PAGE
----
Brilliantly Simple Guide to the GDPR

It’s not often that a piece of regulation affects everyone in business, but this one does.

If your normal work activities involve storing or using information relating to named individuals – customers (past, present and prospective), suppliers, employees, people you know in your network – anyone – then you need to take note of the GDPR.

What is it?

The new General Data Protection Regulation (GDPR) comes into effect on 25 May 2018. It provides a legal framework for keeping everyone’s personal data safe by requiring companies to have robust processes in place for handling and storing personal information. It’s also designed to protect us as individuals from being contacted by organisations without our express permission.

Why does it matter?

The new GDPR is bigger than its predecessor, the Data Protection Act 1998 (DPA). If you’re already operating within the current DPA then that’s a good start, but the new rules are significantly different in certain areas, such as:

  • a wider definition of ‘personal data’ which covers more information than ever before
  • data processors (i.e. firms that process personal data on behalf of another business, such as an outsourced payroll service) will be required to comply with the GDPR, whereas they aren’t required to comply with the DPA
  • businesses based outside of the EU will have to comply if they offer goods or services into the EU, so one to watch post-Brexit
  • when obtaining ‘consent’ from individuals, it must now be explicit and specific - it’s all about ‘opting in’ (and knowing exactly what we’re signing up for) rather than ‘opting out’. The old rules placed the onus on the individual to ask to be removed from a mailing list. In future, businesses must ask for consent from the very start
  • a duty to report data breaches to the Information Commissioner within very strict timeframes
  • a new ‘right to be forgotten’
  • the statutory need for certain businesses to appoint data protection officers, responsible for overseeing the new requirements for record-keeping and data impact assessments
  • an easier process for individuals to claim compensation from a non-compliant business
  • tougher penalties for non-compliance of €20 million or more

Who needs to know?

This is a matter of governance, so it should be on the Board’s agenda. As well as operational policies for marketing teams and data handlers, firms may be required to appoint data protection officers and conduct privacy impact assessments. The content of trading contracts between businesses are likely to become more complicated. So HR, operations, business development, and marketing should all be involved, and everyone in the business who uses data should be aware of how to comply.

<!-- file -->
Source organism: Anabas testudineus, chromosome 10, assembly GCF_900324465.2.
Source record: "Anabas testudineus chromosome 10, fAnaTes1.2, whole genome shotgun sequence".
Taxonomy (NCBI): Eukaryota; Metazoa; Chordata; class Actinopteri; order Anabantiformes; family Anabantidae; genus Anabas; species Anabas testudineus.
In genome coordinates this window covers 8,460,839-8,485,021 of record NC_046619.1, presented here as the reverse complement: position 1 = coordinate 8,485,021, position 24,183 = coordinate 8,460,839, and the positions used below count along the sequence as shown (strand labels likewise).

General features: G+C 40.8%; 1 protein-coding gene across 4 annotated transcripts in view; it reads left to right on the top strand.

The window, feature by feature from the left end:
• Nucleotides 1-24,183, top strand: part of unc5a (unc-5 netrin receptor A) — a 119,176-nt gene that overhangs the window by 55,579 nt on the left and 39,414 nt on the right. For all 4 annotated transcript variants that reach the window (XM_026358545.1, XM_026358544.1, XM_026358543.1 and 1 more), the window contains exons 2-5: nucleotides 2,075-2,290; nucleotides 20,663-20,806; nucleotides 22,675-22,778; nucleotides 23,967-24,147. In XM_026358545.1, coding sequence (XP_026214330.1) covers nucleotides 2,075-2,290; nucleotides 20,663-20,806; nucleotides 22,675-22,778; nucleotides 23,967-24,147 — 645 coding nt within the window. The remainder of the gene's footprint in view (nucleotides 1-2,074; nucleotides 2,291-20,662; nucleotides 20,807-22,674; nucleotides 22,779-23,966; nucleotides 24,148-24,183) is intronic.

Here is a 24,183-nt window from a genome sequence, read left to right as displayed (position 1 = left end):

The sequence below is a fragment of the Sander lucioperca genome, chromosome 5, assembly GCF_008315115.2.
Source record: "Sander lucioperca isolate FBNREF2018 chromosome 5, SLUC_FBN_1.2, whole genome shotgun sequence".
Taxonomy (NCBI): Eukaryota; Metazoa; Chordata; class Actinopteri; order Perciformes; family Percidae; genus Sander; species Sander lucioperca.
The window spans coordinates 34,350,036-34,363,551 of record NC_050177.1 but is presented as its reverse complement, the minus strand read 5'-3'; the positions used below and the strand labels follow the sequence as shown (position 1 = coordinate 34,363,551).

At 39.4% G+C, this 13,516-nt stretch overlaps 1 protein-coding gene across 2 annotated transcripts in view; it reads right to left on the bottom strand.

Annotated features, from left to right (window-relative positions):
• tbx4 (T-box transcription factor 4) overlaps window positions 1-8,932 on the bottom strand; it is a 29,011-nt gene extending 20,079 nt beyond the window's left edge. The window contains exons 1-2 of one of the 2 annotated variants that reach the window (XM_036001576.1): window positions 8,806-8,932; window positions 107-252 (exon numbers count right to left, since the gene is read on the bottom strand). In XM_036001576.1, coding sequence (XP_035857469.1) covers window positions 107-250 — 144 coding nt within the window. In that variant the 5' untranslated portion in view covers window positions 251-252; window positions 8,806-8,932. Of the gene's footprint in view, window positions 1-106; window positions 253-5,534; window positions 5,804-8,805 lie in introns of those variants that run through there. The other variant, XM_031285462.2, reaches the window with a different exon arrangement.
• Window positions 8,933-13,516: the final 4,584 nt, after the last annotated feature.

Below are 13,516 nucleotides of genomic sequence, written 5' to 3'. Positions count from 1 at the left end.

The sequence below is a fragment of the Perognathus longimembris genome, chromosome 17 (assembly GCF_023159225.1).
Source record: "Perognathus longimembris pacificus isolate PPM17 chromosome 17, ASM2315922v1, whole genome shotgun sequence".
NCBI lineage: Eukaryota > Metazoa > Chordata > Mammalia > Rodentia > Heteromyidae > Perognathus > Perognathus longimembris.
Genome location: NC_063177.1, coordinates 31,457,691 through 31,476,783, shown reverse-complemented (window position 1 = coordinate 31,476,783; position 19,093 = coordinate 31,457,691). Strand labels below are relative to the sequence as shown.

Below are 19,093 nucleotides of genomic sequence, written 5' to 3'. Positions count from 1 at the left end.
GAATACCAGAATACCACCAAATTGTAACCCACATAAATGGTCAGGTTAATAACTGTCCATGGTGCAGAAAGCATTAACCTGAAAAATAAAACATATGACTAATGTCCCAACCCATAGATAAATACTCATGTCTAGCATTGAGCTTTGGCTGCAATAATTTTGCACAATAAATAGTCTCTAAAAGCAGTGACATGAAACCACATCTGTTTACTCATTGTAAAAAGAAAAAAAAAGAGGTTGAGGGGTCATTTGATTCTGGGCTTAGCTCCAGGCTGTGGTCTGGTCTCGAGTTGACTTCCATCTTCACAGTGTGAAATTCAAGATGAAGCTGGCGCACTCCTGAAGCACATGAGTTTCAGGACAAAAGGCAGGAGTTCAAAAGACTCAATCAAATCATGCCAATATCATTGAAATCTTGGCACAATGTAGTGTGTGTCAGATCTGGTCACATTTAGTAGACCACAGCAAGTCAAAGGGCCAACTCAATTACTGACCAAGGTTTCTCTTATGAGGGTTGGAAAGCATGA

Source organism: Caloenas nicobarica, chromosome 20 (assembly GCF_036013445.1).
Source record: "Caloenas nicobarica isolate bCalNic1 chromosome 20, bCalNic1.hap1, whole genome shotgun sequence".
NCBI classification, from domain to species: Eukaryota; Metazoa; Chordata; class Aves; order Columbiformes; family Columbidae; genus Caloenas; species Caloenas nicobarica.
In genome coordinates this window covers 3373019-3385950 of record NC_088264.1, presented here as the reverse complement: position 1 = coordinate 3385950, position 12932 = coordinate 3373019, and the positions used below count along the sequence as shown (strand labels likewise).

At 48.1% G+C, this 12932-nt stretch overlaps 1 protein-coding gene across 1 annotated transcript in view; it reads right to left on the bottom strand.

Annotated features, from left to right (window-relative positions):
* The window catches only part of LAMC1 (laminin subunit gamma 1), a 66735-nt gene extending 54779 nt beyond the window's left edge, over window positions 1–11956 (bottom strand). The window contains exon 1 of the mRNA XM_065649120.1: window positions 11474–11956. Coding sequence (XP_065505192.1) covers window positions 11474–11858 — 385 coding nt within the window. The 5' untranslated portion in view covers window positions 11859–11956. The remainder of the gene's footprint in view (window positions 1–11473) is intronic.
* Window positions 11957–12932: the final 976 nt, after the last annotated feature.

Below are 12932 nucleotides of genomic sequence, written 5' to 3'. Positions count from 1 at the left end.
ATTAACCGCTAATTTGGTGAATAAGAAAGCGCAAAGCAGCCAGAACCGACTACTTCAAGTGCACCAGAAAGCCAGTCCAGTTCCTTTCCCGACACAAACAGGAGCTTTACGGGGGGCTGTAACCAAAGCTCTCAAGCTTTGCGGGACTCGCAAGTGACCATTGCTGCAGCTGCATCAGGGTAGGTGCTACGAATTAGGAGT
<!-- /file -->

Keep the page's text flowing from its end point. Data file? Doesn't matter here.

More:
While some industries will be more obviously affected than others – those in the direct marketing industry, consumer-facing businesses, firms that trade internationally, through e-commerce or that hold huge customer databases – the GDPR will touch every business to some degree.

Five things to check now

This isn’t just a minor change, it’s much more expansive than that. So, with that in mind, here are five things that it’s a good idea to address now, before any changes need to be implemented.

  1. Information held: an information audit to check what personal data is currently held, where it came from and what it is used for will help to inform your consent process for existing contacts (previous ‘soft’ opt ins may not comply)
  2. Privacy notices: by checking your current privacy notices (the text that describes what you use data for), you can put a plan in place for making necessary changes ahead of the introduction of the GDPR
  3. Rights: ensuring that your procedures cover all the rights of an individual, including how data would be provided in response to a request or deleted, will smooth the transition
  4. Gathering consent: how you gather and record consent may be compliant under the DPA, but not GDPR. Checking this is fit-for-purpose now will save time in the long run
  5. Information for children: storing information on children requires parental or guardian consent, so verification of individuals’ ages will be required to facilitate the proper consent procedure

What next?

Put simply: don’t panic.

Yes, the demands and requirements are high, but there is time to prepare. Ensuring all policies relating to data protection are at least current is a good starting point, followed by an audit of your data, which we can help you with. Cleansing your datasets now while not under immediate pressure will be much easier than doing so in the days running up to the introduction of GDPR into law. And you should be looking to ensure that any new business contracts you enter into between now and May 2018 contain appropriate compliant data clauses, and any existing contracts that will remain in force beyond that date are similarly amended.

We will be sharing a series of detailed briefings that we will be releasing throughout the next few months to cover the main areas you will need to be aware of within the GDPR, keep an eye out on the other pages within this section for this detailed information. Or alternatively, Sign up to our newsletter and you can be assured that the latest briefings will be delivered to your inbox, and of course, should you need it, we are on hand to offer advice and support through the transition from the DPA to the GDPR.